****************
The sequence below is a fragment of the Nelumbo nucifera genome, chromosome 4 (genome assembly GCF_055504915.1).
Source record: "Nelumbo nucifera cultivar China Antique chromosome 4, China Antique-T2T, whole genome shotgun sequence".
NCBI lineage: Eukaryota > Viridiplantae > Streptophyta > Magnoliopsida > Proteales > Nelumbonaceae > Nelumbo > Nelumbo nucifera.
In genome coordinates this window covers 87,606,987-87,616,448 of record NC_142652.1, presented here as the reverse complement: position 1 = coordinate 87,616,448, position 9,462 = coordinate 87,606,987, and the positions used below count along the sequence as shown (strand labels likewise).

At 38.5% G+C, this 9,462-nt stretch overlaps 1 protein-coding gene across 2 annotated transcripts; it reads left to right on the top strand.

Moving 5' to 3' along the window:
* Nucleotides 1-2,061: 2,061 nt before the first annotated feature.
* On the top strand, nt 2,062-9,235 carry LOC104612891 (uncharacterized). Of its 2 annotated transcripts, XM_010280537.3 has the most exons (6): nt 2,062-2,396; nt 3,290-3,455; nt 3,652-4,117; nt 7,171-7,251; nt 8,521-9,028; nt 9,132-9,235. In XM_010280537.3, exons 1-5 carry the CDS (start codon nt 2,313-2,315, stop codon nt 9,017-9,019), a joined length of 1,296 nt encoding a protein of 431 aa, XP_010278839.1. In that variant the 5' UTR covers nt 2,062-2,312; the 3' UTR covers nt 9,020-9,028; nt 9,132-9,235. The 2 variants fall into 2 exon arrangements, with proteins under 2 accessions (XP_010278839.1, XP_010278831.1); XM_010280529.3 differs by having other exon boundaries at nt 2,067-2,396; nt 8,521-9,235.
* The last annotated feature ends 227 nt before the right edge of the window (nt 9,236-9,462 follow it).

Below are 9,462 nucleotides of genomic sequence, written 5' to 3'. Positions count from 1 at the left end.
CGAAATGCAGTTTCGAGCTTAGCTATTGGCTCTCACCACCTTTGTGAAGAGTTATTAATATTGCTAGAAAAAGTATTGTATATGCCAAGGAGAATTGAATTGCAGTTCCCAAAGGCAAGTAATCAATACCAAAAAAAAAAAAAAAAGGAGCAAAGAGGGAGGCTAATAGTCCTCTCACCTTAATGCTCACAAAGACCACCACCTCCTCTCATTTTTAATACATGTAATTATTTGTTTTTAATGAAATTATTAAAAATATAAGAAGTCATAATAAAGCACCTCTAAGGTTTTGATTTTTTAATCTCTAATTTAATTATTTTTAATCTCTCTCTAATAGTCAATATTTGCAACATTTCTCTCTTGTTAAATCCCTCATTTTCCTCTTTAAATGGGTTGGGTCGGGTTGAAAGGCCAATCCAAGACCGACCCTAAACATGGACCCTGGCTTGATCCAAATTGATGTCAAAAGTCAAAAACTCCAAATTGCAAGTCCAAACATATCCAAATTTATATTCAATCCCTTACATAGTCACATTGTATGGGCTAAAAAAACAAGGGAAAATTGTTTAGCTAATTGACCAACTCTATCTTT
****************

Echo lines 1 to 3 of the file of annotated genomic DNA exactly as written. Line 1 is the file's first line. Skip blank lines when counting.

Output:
The sequence below is a fragment of the Nelumbo nucifera genome, chromosome 4 (genome assembly GCF_055504915.1).
Source record: "Nelumbo nucifera cultivar China Antique chromosome 4, China Antique-T2T, whole genome shotgun sequence".
NCBI lineage: Eukaryota > Viridiplantae > Streptophyta > Magnoliopsida > Proteales > Nelumbonaceae > Nelumbo > Nelumbo nucifera.